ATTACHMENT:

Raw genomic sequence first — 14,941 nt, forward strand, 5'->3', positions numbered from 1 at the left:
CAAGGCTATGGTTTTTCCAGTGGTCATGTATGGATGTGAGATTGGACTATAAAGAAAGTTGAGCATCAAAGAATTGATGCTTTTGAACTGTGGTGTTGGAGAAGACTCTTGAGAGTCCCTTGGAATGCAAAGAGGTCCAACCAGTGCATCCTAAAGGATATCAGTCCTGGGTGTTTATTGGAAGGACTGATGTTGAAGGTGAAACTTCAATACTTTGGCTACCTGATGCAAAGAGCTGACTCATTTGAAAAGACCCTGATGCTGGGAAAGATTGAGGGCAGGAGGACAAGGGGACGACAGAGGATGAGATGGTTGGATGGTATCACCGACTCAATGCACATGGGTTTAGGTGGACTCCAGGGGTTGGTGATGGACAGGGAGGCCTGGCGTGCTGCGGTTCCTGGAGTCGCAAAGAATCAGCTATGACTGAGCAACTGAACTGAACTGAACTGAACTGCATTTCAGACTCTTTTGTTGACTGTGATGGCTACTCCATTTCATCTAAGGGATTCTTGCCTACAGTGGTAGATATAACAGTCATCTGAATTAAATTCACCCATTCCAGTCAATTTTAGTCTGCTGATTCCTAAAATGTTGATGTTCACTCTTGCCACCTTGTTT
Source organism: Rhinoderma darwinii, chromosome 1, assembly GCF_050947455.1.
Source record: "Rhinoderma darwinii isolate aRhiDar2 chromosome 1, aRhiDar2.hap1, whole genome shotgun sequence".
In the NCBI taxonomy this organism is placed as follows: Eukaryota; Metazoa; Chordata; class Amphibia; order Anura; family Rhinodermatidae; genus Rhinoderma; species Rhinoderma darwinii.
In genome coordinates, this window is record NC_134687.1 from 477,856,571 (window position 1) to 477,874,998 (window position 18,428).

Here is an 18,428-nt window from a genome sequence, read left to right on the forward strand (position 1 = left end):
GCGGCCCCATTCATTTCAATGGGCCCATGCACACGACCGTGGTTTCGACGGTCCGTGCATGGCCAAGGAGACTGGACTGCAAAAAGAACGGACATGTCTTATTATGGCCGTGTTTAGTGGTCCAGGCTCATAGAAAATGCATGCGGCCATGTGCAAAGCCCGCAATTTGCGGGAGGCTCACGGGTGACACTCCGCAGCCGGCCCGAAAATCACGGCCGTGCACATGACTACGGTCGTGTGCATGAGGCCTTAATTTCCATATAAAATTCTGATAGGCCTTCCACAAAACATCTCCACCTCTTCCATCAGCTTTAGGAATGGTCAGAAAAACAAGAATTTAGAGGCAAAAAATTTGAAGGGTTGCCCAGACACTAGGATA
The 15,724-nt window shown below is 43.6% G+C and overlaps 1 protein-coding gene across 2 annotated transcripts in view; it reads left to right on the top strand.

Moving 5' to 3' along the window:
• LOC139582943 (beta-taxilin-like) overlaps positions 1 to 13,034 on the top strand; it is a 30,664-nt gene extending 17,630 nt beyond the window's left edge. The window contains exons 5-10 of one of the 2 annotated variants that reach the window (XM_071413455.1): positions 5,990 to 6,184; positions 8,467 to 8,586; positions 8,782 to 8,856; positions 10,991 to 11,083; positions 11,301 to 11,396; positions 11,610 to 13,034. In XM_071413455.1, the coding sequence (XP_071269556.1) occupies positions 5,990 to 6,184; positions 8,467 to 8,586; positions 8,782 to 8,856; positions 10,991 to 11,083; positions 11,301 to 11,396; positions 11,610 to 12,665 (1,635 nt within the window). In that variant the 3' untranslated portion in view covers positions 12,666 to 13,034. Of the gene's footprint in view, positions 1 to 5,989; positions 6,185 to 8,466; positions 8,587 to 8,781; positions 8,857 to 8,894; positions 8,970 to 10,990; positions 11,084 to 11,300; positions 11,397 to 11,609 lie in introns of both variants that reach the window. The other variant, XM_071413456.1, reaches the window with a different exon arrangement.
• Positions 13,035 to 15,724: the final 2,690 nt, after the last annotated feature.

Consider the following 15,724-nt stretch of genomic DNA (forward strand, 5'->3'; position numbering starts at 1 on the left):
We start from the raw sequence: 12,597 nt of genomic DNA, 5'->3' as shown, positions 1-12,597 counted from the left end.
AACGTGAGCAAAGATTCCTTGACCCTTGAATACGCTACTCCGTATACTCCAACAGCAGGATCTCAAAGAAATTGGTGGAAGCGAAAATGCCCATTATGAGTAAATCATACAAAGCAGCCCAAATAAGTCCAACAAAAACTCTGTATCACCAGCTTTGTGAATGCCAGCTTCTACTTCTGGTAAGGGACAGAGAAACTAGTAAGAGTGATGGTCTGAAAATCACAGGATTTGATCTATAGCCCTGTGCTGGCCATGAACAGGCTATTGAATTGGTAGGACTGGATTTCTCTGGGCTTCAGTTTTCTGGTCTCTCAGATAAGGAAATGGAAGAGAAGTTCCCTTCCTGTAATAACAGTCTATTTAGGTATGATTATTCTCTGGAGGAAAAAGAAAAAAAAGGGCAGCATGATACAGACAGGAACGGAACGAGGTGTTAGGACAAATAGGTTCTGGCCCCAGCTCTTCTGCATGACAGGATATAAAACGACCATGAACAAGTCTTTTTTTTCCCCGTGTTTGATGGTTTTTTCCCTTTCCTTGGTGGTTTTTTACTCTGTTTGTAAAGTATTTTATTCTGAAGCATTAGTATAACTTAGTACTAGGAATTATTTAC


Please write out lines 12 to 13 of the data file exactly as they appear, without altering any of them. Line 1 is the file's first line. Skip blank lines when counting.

• Positions 13,035 to 15,724: the final 2,690 nt, after the last annotated feature.

Consider the following 15,724-nt stretch of genomic DNA (forward strand, 5'->3'; position numbering starts at 1 on the left):